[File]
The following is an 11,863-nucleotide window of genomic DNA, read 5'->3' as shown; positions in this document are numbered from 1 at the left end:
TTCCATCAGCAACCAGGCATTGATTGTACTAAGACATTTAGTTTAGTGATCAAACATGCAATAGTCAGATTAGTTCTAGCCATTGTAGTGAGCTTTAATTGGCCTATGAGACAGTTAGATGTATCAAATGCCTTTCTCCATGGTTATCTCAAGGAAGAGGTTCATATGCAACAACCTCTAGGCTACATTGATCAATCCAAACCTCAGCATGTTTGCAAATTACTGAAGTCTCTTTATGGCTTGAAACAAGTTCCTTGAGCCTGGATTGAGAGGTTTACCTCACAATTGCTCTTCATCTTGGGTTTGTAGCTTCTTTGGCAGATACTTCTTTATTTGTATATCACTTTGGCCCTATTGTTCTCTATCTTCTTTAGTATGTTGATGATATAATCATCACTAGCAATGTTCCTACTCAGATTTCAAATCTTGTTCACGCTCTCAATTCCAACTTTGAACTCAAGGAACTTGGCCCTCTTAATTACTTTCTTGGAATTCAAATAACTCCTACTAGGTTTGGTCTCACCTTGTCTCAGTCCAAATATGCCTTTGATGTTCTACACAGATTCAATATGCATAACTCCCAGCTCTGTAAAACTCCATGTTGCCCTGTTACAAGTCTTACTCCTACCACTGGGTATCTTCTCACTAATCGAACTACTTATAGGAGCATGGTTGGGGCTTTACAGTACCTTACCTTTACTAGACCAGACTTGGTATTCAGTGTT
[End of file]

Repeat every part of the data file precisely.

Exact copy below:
The following is an 11,863-nucleotide window of genomic DNA, read 5'->3' as shown; positions in this document are numbered from 1 at the left end:
TTCCATCAGCAACCAGGCATTGATTGTACTAAGACATTTAGTTTAGTGATCAAACATGCAATAGTCAGATTAGTTCTAGCCATTGTAGTGAGCTTTAATTGGCCTATGAGACAGTTAGATGTATCAAATGCCTTTCTCCATGGTTATCTCAAGGAAGAGGTTCATATGCAACAACCTCTAGGCTACATTGATCAATCCAAACCTCAGCATGTTTGCAAATTACTGAAGTCTCTTTATGGCTTGAAACAAGTTCCTTGAGCCTGGATTGAGAGGTTTACCTCACAATTGCTCTTCATCTTGGGTTTGTAGCTTCTTTGGCAGATACTTCTTTATTTGTATATCACTTTGGCCCTATTGTTCTCTATCTTCTTTAGTATGTTGATGATATAATCATCACTAGCAATGTTCCTACTCAGATTTCAAATCTTGTTCACGCTCTCAATTCCAACTTTGAACTCAAGGAACTTGGCCCTCTTAATTACTTTCTTGGAATTCAAATAACTCCTACTAGGTTTGGTCTCACCTTGTCTCAGTCCAAATATGCCTTTGATGTTCTACACAGATTCAATATGCATAACTCCCAGCTCTGTAAAACTCCATGTTGCCCTGTTACAAGTCTTACTCCTACCACTGGGTATCTTCTCACTAATCGAACTACTTATAGGAGCATGGTTGGGGCTTTACAGTACCTTACCTTTACTAGACCAGACTTGGTATTCAGTGTT